First Look: Playground in Santa Ana

Categories: Local Eats
Playground's duck rillettes
Jason Quinn's new restaurant, Playground, opened a couple of weeks ago on la Cuatro, near the Yost Theatre. Originally conceived as a high-end burger-and-beer bar à la Burger Parlor, Quinn revamped the concept to allow him and his staff a little more creativity in the kitchen. It's a good thing: As the chef of the Lime Truck, Quinn was known for the intricate dishes he sent out from a lonchera, not necessarily for a burger.

The menu is divided into small, medium and large plates, though the sizes are open to interpretation. It changes frequently, keeping true to the idea of the kitchen as Quinn's playground for interesting ingredients. There's no point in detailed descriptions of the dishes I ate because they've since rotated off the menu. Forget weekly updates; these guys must go through printer toner like car washes go through water.

Oh, let's detail them anyway:

We started with duck rillettes with yam-white chocolate sourdough and bourbon-cherry compote ($9). Rillettes are a cross between pâté, carnitas and confit; seasoned duck is simmered in its own fat, then shredded and mixed with enough of the fat to make it hold together. The results are a slightly stringy paste. The rillettes at Playground were slightly more uniform, more pâté-like, but a good guilty pleasure. The circles of sourdough, which sounded awful when read on the menu, actually accentuated the duck's sweetness, though a firmer crumb, more akin to the traditional pain de campagne, would go better with pâté.

From the small-plates menu, we chose Brussels sprouts with grain mustard and roasted cipollini ($7). I admire a chef who is willing to cook vegetables and can do so without resorting to such cheap tricks as adding pork. The brussels sprouts were a work of art -- really -- with crispy edges, soft outside leaves and an al dente core. Bacon? Who needs bacon?

The best dish of the night was cured arctic char with lemon-horseradish-dill potato salad ($12). It was several pieces of shaved fish -- char is a cousin to salmon, but not nearly as oily -- that were neither too salty nor too sweet, with a pungent potato salad on top of it. Russ and Daughters could put that fish in their appetizing shop on New York's Lower East Side, and it would sell like hotcakes. It was a popular item; by the time we left, it had sold out.

The house specialty is a burger with tomme de Savoie, maple-bourbon onions, arugula and French vin ($14). Let's just get it out of the way: Yes, this is a very like the Father's Office burger. It is also substantially better than the Father's Office burger. Honestly, Playground could serve the painstakingly hand-ground beef raw, like kitfo, and it would be good, but it was very good as a burger cooked rare; the tomme de Savoie is nicely buttery, the onions replace ketchup for sweetness (though I didn't notice the bourbon flavor with all the other things going on), and the arugula and sauce are the bitter and tart counterpoints. It's a hefty price for a burger, to be sure, but think of it as well-done steak tartare if it makes you feel better. But that, too, has changed; currently, there's fontina and gruyère on it, iceberg lettuce instead of arugula (really?), and double-strength mayonnaise.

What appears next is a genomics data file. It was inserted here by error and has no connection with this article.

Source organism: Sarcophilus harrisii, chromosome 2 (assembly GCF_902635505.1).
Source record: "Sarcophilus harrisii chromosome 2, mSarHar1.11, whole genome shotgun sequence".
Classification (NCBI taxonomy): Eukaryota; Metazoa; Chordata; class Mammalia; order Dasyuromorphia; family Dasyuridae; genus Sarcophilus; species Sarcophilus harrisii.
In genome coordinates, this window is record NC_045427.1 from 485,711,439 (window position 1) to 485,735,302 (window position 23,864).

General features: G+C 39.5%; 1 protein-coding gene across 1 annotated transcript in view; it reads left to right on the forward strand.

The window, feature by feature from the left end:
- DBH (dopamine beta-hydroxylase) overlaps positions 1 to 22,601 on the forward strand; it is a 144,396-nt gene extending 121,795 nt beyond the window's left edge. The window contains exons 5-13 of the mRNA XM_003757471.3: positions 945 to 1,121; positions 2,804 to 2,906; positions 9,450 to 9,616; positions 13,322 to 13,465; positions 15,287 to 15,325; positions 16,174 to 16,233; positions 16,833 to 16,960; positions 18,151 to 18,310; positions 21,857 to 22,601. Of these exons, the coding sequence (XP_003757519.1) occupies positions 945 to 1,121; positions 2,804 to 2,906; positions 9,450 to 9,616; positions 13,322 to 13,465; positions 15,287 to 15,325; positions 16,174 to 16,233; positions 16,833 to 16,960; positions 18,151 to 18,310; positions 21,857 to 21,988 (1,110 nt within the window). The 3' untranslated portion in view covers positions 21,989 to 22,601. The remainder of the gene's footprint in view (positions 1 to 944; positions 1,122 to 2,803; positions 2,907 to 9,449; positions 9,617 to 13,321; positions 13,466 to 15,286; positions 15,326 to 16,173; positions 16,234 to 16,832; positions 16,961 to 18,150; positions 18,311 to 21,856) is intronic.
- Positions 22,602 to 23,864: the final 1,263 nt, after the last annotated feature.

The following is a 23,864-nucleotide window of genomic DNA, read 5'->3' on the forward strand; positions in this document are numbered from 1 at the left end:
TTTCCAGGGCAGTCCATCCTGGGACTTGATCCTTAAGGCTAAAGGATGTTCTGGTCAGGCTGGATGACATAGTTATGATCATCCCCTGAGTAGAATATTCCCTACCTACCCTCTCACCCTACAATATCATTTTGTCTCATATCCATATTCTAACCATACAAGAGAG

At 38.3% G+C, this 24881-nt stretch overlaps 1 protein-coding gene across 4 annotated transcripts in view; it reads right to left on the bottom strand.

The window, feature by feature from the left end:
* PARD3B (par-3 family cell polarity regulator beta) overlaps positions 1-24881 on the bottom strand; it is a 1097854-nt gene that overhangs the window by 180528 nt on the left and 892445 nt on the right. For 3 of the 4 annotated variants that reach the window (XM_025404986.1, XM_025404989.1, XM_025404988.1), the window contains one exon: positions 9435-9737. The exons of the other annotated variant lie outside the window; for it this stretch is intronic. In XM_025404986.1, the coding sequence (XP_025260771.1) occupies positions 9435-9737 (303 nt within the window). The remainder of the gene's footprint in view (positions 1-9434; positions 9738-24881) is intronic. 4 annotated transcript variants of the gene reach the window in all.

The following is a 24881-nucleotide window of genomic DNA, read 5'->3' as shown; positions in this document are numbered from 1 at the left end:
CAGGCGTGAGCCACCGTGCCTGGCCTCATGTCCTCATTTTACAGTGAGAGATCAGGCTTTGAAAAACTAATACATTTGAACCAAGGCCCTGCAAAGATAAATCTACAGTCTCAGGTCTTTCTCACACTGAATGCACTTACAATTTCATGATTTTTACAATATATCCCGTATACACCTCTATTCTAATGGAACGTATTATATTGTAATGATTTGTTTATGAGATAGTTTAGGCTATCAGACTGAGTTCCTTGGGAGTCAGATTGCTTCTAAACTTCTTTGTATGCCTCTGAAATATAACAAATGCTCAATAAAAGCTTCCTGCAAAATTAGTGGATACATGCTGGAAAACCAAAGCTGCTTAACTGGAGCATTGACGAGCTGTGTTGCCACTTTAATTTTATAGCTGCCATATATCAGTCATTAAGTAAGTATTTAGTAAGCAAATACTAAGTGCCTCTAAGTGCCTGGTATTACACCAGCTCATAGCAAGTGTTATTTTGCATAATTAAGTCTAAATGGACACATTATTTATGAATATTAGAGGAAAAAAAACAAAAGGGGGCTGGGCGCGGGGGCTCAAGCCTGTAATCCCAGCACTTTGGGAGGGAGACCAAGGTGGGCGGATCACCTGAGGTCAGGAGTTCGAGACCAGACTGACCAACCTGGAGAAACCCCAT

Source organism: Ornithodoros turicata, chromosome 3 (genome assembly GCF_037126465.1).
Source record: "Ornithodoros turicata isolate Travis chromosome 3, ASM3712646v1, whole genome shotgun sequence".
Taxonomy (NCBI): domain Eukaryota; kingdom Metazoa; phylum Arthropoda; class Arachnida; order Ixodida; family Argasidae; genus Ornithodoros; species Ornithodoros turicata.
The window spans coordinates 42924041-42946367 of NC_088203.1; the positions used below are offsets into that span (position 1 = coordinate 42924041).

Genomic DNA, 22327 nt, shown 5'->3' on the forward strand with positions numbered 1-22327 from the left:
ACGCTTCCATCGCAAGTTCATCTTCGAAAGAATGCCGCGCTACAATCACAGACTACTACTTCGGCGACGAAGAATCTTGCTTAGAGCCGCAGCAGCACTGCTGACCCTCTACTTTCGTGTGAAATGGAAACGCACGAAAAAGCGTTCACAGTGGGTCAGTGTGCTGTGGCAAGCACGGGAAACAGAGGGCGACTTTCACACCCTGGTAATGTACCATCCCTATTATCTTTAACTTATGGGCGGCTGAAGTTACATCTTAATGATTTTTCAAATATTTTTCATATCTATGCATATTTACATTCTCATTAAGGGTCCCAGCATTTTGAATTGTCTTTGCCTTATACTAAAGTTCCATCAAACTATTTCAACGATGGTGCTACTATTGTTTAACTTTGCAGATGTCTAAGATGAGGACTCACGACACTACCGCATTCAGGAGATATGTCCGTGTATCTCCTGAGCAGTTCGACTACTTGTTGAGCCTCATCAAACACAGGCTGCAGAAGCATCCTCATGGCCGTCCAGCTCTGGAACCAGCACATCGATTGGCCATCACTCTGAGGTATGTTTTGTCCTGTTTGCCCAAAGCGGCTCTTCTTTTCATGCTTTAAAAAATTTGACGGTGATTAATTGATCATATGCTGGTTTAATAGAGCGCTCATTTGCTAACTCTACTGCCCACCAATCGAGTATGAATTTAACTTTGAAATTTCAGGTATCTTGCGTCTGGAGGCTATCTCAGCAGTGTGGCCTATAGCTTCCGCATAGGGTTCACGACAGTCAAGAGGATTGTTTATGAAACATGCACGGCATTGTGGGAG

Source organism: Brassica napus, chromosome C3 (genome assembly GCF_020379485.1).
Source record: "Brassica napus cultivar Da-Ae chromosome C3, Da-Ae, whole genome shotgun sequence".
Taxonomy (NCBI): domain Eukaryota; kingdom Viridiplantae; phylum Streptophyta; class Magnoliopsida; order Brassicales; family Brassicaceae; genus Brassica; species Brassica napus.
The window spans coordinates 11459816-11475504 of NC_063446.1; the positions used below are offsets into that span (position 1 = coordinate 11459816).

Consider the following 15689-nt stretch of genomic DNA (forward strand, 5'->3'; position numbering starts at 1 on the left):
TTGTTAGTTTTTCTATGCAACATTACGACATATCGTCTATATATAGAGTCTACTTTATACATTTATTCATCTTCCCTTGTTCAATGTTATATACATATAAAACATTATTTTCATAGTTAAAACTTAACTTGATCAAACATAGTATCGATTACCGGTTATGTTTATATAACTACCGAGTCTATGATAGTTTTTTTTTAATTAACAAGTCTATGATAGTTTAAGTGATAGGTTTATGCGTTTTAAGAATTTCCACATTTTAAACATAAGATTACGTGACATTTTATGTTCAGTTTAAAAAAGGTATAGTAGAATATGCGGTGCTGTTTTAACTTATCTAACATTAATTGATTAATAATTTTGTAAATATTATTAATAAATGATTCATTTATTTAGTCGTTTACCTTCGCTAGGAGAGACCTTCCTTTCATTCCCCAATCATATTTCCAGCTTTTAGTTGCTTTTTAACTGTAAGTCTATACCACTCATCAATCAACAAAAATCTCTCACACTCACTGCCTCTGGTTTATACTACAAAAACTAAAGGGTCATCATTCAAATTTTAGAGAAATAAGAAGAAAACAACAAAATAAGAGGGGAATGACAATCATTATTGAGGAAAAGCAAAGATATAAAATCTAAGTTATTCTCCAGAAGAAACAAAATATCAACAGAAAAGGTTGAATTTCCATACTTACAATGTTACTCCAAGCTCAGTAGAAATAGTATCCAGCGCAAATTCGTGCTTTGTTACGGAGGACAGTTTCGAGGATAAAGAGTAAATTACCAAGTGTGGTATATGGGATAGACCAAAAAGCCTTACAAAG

My daughter ordered the chicken and waffles ($10); the chicken was fantastic, well-seasoned and cooked just to the point of done while still remaining juicy. I can't say anything about the waffles because there was a sudden sucking sound and all four pieces were gone. I'll take that as a recommendation.

Fries with green Tabasco aïoli and bacon-fat powder ($4), piping-hot from the fryer, were a revelation. Why did fries like this never come off the truck? Skip the aïoli and just eat the fries by themselves. These may be the best fries in Orange County -- sorry, Side Door -- and, like everything else that comes out of Quinn's kitchen, they're ridiculously finicky and labor-intensive to make. They're crispy yet fluffy, just salty enough, and we never once thought of ketchup. In the week since I ate there, the description has changed to "hand-cut fries and contraband." Let's hope that the fries persist on that ever-changing menu, regardless of what they're served with.

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